For example, in one study by Rostami et al., (2015) eating 25 grams of dark chocolate was effective at lowering blood pressure in those with type 2 diabetes and hypertension. The study further found that dark chocolate significantly decreased fasting blood sugar levels, compared to a control group.

Antioxidant-Rich Superfood

One interesting study by Crozier et al., (2011) examined the total flavanol and polyphenol content as well as antioxidant activity content of chocolate and cocoa powder to super fruits like acai, cranberry, blueberry and pomegranate. The study found that the flavanol content of cocoa powder (30.1 milligrams per gram) was significantly greater than all of the other super fruit powders.

Further, the study found that the antioxidant capacity of dark chocolate was greater than all of the super fruit juices, except pomegranate. Plus, the total polyphenol content per serving was also highest for chocolate (about 1,000 milligrams per serving), which was significantly higher than all of the fruit juices except pomegranate juice.

Supports eye health

One interesting human clinical trial by Rabin et al., (2018) found that contrast sensitivity and visual insight of 30 participants improved after consuming dark chocolate versus milk chocolate, meaning that it could potentially help boost vision. However, more studies are needed to evaluate how chocolate and its components could impact vision long term.

Skin Health

It has been established that one of the top dark chocolate benefits for skin is credited to its flavonol content and its ability to protect against sun damage. This is supported by a study by Williams et al., (2009) which demonstrates that eating flavonol-rich chocolate could help avert damage caused by ultraviolet light. An earlier study by Heinrich et al., (2006) also found that regular consumption of chocolate may reduce skin roughness, enhance hydration and improve blood flow to the skin.

Side Effects of Chocolate Consumption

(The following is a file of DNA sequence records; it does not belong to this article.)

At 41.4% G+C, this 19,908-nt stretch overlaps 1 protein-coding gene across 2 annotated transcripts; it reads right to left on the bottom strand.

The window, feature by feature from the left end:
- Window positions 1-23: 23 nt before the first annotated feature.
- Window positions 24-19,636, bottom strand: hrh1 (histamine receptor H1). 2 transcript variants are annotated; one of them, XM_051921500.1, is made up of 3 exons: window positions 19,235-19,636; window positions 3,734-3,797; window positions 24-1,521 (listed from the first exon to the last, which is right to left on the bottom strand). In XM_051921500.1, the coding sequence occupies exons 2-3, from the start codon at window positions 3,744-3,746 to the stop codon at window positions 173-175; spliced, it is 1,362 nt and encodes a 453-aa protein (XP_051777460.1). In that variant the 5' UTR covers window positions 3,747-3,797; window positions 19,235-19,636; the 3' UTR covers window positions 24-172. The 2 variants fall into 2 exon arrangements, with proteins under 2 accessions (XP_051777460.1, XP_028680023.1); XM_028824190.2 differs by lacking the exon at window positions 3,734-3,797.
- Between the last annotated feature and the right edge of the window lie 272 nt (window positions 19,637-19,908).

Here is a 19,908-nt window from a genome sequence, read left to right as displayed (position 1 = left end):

Chocolate has been linked to the following side effects (Price, 2019):

  • acne
  • weight gain
  • bloating
  • headaches
  • gas
  • sleep disturbances
  • mood changes
  • cavities
  • constipation
  • nervousness

Also, for those with pets, make sure they don’t get into your chocolate stash, since chocolate in all forms is poisonous to both cats and dogs. For vegans, always read labels.

Recommended Eating Quantity

Always choose products with at least 70 percent cocoa. For those sensitive to caffeine, note that o ne ounce (about 28.3grams) of chocolate contains about 12 milligrams of caffeine. Though this is less than a cup of coffee or an energy drink. Caffeine overdose side effects can include nervousness, increased urination, sleeplessness and a rapid heartbeat (Price, 2019).

Cocoa Powder?

Cocoa powder, also sometimes referred to as “cocoa solids,” is an unsweetened chocolate product made from removing cocoa butter from cacao beans. This process leaves behind a somewhat bitter-tasting powder that is rich in fiber , antioxidants and other nutrients. Because the fat from cocoa beans is removed to make cocoa powder, it doesn’t have a creamy texture like regular chocolate does, however, it still has a taste similar to dark chocolate, just not as sweet. Cocoa beans grow on the tropical tree called Theobroma cacao. The seeds of the tree are the source of dark, natural chocolate in its many different forms.

Is cocoa powder healthier than chocolate?

Cocoa and dark chocolate share many of the same benefits, including that they are high in flavanoids which help fight oxidative stress, as well as minerals like manganese and magnesium along with dietary fiber.

There are two main types of cocoa powder: Dutch-processed and natural. The natural cocoa powder (also called untreated cocoa) is more bitter and acidic. It is processed in a way that retains its natural pH level, giving it a more intense flavor and a lighter color. Pure ground cocoa has a pH level between 5.3 and 5.8, meaning it has relatively high acidity. Its acidity affects its flavor , the way it interacts with other ingredients and how soluble/dissolvable it is. This type is also the highest in antioxidants.

Second, the Dutch-processed cocoa powder is made by soaking cocoa beans in an alkaline solution, producing a darker powder with a more mellow flavor due to how this affects the powder’s pH level. The processing method also makes it easier to dissolve the powder in recipes, such as in ice cream and chocolate drinks, but it reduces the antioxidant properties of cocoa.

Take home

From studies, the benefits of dark chocolate are numerous. It is best to always choose chocolates with higher percentage of cocoa. It is also worth to note that, both the powder and the dark chocolate have basically the same health benefits.

The author is an Honorary Professor, Naturopathic Researcher, Theologian, Medical law researcher, Chartered Management Consultant (Canada) and a final semester LLB student. He is also the President of Nyarkotey College of Holistic Medicine & Technology (NUCHMT) and the African Naturopathic Foundation. E-mail: [email protected]